Asymptomatic or “Silent” Atrial Fibrillation
- Additional Document Info
- View All
BACKGROUND: Asymptomatic, or "silent" atrial fibrillation could increase the risk of stroke. Little is known about the frequency of asymptomatic atrial fibrillation in patients who also have symptomatic atrial fibrillation; similarly, little is known about the effect of antiarrhythmic drug therapy on asymptomatic atrial fibrillation. METHODS AND RESULTS: Patients in sinus rhythm with a history of symptomatic atrial fibrillation or atrial flutter received placebo or azimilide (35 to 125 mg) once daily for 6 or 9 months in 4 similar double-blind trials. The end point was the first recurrence of a symptomatic ECG-documented supraventricular arrhythmia. Routine transtelephonic electrocardiograms, in the absence of symptoms, were recorded for 30 seconds every 2 weeks until patients completed follow-up or documented a symptomatic supraventricular arrhythmia. Of the 1380 patients, 489 received placebo. Among these patients receiving placebo, 303 transmitted at least one routine ECG while asymptomatic. Asymptomatic atrial fibrillation was recorded in 50 (17%) within 6 months and before recurrence of symptomatic supraventricular arrhythmia. In the 3 trials evaluating azimilide in therapeutic doses (100 and 125 mg), asymptomatic atrial fibrillation occurred in 49 of 382 (13%) receiving azimilide and 43 of 233 (18%) receiving placebo. Although drug effect on time to first asymptomatic event was not statistically significant (hazard ratio, 0.70; P=0.09), there was a 40% reduction in asymptomatic atrial fibrillation on azimilide compared with placebo (P=0.03) when repeated observations were considered. CONCLUSIONS: Asymptomatic atrial fibrillation is common in untreated patients with a history of symptomatic atrial fibrillation (and is likely underestimated by this analysis). Azimilide may reduce the occurrence of this silent arrhythmia.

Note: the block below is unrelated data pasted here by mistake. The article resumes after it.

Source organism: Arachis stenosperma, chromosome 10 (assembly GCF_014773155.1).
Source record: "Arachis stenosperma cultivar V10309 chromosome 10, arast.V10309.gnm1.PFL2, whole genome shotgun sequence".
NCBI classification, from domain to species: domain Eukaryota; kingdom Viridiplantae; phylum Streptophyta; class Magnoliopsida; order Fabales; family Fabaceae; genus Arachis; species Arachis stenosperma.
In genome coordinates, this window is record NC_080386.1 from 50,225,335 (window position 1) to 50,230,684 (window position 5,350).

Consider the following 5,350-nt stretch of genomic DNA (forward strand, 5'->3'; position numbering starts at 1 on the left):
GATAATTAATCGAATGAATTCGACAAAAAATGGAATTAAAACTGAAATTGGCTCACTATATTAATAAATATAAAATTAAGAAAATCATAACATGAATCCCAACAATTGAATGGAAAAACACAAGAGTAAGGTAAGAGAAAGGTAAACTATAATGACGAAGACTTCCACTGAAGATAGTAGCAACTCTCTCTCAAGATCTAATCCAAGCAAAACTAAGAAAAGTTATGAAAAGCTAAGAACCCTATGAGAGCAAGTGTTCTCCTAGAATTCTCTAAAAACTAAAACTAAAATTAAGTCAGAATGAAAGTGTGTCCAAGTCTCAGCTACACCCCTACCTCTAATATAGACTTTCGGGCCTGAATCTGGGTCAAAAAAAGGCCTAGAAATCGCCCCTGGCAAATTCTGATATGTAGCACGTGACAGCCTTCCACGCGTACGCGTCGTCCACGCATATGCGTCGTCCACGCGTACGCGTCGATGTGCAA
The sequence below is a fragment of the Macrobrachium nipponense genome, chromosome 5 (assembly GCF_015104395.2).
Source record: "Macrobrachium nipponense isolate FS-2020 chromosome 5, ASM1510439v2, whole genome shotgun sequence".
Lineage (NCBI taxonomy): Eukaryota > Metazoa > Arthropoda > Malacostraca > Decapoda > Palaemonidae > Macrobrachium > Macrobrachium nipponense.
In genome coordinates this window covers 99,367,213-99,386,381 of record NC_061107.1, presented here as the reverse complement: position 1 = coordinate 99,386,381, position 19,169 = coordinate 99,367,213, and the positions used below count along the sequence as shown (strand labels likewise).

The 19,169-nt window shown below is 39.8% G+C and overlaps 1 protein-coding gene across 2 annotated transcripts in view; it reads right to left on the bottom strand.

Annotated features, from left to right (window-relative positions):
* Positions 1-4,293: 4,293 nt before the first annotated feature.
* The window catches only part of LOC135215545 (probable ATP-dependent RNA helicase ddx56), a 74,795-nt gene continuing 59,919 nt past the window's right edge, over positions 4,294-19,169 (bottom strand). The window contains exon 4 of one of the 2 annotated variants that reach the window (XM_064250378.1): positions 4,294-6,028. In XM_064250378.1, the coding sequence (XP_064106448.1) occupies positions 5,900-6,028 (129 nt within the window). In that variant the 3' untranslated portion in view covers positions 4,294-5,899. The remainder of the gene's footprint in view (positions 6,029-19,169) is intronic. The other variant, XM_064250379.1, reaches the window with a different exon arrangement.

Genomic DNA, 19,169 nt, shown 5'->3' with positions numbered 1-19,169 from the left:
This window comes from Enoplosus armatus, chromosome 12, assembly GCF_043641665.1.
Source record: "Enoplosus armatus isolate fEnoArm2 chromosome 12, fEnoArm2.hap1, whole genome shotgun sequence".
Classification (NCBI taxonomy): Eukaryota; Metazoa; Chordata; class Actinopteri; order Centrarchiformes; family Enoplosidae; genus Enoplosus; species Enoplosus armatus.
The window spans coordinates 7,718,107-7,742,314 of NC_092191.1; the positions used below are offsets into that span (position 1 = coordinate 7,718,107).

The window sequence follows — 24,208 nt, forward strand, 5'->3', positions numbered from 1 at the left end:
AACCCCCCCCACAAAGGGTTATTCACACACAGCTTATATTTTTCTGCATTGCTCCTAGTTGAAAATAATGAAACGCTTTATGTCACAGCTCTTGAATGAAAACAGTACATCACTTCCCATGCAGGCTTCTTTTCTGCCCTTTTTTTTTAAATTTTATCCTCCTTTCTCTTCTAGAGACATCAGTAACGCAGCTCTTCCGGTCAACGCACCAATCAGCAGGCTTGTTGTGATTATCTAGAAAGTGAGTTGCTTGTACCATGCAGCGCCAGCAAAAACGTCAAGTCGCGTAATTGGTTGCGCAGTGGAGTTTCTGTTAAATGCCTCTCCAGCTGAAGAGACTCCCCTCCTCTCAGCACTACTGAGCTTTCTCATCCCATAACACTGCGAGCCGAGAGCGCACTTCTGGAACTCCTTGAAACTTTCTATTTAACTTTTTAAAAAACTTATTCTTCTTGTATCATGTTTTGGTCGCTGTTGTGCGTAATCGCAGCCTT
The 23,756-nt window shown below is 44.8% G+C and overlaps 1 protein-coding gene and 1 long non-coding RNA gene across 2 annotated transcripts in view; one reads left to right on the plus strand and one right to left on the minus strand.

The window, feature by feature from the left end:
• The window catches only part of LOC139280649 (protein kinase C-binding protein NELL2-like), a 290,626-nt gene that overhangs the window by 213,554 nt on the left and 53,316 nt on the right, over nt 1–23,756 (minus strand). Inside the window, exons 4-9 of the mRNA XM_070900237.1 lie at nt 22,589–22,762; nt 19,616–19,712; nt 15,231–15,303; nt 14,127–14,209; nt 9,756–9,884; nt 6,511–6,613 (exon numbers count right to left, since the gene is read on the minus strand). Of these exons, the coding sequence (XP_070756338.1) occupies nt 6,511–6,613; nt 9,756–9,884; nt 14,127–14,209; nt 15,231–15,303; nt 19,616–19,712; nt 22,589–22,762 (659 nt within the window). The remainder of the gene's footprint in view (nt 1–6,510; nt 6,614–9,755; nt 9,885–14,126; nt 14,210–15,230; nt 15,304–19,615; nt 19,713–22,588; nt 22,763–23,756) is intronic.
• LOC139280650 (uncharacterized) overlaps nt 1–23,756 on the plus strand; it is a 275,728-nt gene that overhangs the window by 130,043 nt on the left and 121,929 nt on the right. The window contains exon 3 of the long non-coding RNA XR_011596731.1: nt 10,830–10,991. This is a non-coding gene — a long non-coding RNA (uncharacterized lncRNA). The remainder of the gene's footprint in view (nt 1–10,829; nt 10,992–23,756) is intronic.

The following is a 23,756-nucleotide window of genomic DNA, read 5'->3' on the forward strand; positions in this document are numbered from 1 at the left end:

has subject area